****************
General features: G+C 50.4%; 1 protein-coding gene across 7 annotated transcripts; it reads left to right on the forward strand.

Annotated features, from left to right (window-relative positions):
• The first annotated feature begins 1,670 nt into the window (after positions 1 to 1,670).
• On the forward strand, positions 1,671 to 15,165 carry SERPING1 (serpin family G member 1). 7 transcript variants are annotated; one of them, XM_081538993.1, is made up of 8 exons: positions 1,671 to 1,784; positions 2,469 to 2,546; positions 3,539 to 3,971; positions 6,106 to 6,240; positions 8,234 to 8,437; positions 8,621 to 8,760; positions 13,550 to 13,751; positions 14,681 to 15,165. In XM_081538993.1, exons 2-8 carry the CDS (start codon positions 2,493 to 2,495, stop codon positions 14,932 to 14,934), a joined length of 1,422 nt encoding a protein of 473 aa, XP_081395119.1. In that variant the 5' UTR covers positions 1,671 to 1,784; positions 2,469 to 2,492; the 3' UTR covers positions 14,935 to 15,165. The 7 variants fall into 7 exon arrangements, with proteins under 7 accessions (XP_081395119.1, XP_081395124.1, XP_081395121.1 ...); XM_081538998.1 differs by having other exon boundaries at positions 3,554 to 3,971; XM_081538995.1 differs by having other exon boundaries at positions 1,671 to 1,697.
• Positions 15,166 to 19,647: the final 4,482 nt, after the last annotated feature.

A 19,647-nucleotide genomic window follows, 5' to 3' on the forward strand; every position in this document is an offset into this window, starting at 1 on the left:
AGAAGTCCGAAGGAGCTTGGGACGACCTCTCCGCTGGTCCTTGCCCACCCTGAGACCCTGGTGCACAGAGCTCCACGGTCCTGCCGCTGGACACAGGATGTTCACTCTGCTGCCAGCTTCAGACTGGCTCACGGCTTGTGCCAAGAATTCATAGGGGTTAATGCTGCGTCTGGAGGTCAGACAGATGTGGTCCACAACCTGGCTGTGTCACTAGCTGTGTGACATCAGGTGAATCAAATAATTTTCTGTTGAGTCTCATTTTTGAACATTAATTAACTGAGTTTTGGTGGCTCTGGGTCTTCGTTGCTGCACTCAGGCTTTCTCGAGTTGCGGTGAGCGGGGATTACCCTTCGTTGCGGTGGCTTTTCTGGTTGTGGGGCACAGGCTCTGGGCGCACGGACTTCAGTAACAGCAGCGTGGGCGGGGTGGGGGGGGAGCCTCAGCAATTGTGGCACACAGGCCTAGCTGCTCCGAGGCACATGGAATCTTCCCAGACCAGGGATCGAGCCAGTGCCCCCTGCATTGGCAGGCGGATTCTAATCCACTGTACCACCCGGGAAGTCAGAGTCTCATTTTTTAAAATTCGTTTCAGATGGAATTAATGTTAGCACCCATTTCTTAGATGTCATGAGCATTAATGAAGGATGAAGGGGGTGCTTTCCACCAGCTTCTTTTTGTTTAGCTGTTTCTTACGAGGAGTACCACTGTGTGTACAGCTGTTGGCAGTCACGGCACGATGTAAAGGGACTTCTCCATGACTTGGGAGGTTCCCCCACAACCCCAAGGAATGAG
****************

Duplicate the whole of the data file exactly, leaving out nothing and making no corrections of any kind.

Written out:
General features: G+C 50.4%; 1 protein-coding gene across 7 annotated transcripts; it reads left to right on the forward strand.

Annotated features, from left to right (window-relative positions):
• The first annotated feature begins 1,670 nt into the window (after positions 1 to 1,670).
• On the forward strand, positions 1,671 to 15,165 carry SERPING1 (serpin family G member 1). 7 transcript variants are annotated; one of them, XM_081538993.1, is made up of 8 exons: positions 1,671 to 1,784; positions 2,469 to 2,546; positions 3,539 to 3,971; positions 6,106 to 6,240; positions 8,234 to 8,437; positions 8,621 to 8,760; positions 13,550 to 13,751; positions 14,681 to 15,165. In XM_081538993.1, exons 2-8 carry the CDS (start codon positions 2,493 to 2,495, stop codon positions 14,932 to 14,934), a joined length of 1,422 nt encoding a protein of 473 aa, XP_081395119.1. In that variant the 5' UTR covers positions 1,671 to 1,784; positions 2,469 to 2,492; the 3' UTR covers positions 14,935 to 15,165. The 7 variants fall into 7 exon arrangements, with proteins under 7 accessions (XP_081395119.1, XP_081395124.1, XP_081395121.1 ...); XM_081538998.1 differs by having other exon boundaries at positions 3,554 to 3,971; XM_081538995.1 differs by having other exon boundaries at positions 1,671 to 1,697.
• Positions 15,166 to 19,647: the final 4,482 nt, after the last annotated feature.

A 19,647-nucleotide genomic window follows, 5' to 3' on the forward strand; every position in this document is an offset into this window, starting at 1 on the left:
AGAAGTCCGAAGGAGCTTGGGACGACCTCTCCGCTGGTCCTTGCCCACCCTGAGACCCTGGTGCACAGAGCTCCACGGTCCTGCCGCTGGACACAGGATGTTCACTCTGCTGCCAGCTTCAGACTGGCTCACGGCTTGTGCCAAGAATTCATAGGGGTTAATGCTGCGTCTGGAGGTCAGACAGATGTGGTCCACAACCTGGCTGTGTCACTAGCTGTGTGACATCAGGTGAATCAAATAATTTTCTGTTGAGTCTCATTTTTGAACATTAATTAACTGAGTTTTGGTGGCTCTGGGTCTTCGTTGCTGCACTCAGGCTTTCTCGAGTTGCGGTGAGCGGGGATTACCCTTCGTTGCGGTGGCTTTTCTGGTTGTGGGGCACAGGCTCTGGGCGCACGGACTTCAGTAACAGCAGCGTGGGCGGGGTGGGGGGGGAGCCTCAGCAATTGTGGCACACAGGCCTAGCTGCTCCGAGGCACATGGAATCTTCCCAGACCAGGGATCGAGCCAGTGCCCCCTGCATTGGCAGGCGGATTCTAATCCACTGTACCACCCGGGAAGTCAGAGTCTCATTTTTTAAAATTCGTTTCAGATGGAATTAATGTTAGCACCCATTTCTTAGATGTCATGAGCATTAATGAAGGATGAAGGGGGTGCTTTCCACCAGCTTCTTTTTGTTTAGCTGTTTCTTACGAGGAGTACCACTGTGTGTACAGCTGTTGGCAGTCACGGCACGATGTAAAGGGACTTCTCCATGACTTGGGAGGTTCCCCCACAACCCCAAGGAATGAG